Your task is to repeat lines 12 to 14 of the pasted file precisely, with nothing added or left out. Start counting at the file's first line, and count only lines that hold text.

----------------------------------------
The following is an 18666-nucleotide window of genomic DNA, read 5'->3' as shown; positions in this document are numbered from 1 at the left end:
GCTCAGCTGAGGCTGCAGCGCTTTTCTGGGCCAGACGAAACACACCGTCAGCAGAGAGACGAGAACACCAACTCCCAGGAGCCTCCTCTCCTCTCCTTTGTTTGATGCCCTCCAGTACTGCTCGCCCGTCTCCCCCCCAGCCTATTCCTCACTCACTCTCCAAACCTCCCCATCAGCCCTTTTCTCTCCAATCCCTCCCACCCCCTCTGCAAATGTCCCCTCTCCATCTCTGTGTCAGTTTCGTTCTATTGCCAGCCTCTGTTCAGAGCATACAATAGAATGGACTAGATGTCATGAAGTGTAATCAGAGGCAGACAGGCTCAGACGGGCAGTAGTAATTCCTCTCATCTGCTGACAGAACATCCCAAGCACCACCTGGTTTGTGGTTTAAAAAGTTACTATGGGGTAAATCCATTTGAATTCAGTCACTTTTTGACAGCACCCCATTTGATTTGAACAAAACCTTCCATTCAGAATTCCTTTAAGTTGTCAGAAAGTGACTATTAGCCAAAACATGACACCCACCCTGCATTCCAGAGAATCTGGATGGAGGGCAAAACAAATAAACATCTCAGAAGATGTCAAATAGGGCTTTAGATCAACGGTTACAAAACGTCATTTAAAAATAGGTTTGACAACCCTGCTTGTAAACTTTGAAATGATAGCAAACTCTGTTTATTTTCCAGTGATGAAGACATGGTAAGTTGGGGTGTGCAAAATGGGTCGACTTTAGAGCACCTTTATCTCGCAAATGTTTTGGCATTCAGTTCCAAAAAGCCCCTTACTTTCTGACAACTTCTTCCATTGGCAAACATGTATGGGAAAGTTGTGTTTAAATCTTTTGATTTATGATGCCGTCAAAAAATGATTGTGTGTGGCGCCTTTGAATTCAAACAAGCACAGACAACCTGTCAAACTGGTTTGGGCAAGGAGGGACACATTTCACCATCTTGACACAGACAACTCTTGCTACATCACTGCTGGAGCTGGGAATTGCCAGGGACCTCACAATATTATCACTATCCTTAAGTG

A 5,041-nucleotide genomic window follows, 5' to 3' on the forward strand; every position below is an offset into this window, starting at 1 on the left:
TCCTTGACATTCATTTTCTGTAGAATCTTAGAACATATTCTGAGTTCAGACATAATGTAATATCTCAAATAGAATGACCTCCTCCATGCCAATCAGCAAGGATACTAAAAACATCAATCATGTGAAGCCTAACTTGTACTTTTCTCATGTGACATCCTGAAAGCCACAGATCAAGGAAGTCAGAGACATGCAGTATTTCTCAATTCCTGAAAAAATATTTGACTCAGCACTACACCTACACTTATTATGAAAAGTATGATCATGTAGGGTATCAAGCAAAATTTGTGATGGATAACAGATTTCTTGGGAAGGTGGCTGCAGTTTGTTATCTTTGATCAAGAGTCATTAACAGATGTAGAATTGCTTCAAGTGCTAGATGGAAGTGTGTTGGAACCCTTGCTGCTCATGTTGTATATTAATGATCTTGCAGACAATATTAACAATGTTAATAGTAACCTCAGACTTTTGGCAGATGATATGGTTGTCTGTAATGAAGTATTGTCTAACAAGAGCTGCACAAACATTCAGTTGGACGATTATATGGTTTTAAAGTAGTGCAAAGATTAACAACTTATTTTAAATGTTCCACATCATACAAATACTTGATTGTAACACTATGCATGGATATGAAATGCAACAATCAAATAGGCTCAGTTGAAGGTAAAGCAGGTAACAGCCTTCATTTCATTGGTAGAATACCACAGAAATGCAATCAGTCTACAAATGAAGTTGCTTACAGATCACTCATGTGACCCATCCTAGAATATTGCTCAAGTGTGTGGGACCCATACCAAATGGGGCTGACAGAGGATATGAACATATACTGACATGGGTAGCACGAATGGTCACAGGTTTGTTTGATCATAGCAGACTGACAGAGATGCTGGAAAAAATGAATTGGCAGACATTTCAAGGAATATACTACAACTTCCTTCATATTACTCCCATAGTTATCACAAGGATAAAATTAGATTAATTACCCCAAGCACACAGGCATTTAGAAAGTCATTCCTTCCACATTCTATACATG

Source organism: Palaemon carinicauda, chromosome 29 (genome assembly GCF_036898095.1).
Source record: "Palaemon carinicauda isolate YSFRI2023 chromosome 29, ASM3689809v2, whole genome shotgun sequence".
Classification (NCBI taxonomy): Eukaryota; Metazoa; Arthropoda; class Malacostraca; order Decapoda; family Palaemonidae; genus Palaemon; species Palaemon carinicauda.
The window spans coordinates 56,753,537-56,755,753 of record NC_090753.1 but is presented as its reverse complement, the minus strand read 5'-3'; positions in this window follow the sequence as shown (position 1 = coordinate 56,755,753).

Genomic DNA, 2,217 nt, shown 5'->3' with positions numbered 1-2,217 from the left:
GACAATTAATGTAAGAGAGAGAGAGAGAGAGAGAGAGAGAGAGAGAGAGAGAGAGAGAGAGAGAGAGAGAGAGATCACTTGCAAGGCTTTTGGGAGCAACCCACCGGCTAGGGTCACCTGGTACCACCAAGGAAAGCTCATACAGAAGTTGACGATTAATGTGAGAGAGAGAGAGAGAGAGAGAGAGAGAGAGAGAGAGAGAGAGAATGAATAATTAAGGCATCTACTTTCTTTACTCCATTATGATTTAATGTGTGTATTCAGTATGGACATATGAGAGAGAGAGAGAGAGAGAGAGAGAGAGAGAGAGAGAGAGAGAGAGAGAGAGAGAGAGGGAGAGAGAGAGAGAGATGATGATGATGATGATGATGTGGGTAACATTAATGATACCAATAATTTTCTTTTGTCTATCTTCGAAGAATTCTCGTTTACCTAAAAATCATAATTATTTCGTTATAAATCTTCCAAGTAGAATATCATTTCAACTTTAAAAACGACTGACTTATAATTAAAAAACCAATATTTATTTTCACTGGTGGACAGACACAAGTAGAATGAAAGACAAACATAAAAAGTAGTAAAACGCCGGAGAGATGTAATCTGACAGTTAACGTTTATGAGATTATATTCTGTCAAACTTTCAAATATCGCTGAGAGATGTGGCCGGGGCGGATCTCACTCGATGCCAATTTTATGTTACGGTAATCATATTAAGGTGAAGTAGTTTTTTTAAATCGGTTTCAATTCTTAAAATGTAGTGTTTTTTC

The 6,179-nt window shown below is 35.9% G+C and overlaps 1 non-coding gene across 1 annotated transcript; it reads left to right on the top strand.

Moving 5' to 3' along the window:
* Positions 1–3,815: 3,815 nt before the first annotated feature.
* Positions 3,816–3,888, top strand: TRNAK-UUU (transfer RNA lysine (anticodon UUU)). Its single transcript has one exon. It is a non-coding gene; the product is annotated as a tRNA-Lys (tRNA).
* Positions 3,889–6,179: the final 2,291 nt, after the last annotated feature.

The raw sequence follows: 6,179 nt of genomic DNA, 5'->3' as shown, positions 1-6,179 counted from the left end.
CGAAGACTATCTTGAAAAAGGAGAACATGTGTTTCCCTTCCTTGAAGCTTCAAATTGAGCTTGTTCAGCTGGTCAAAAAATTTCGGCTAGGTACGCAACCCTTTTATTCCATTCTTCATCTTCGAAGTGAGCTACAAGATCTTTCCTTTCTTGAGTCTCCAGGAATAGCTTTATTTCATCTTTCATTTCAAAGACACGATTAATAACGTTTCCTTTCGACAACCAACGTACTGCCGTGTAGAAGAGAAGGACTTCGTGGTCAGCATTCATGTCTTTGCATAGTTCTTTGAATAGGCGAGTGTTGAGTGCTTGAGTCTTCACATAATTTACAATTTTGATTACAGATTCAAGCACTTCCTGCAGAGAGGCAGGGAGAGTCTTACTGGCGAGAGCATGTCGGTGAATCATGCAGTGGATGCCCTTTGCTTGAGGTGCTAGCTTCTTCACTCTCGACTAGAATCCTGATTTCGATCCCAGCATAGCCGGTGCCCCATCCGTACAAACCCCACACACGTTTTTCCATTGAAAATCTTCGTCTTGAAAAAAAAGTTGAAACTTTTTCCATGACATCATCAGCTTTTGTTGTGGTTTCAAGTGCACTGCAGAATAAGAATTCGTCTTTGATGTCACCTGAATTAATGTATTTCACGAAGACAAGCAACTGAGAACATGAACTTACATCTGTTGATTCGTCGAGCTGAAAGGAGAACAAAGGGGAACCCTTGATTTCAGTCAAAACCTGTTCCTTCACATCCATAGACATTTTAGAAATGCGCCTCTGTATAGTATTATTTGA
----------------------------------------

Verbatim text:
Moving 5' to 3' along the window:
* Positions 1–3,815: 3,815 nt before the first annotated feature.
* Positions 3,816–3,888, top strand: TRNAK-UUU (transfer RNA lysine (anticodon UUU)). Its single transcript has one exon. It is a non-coding gene; the product is annotated as a tRNA-Lys (tRNA).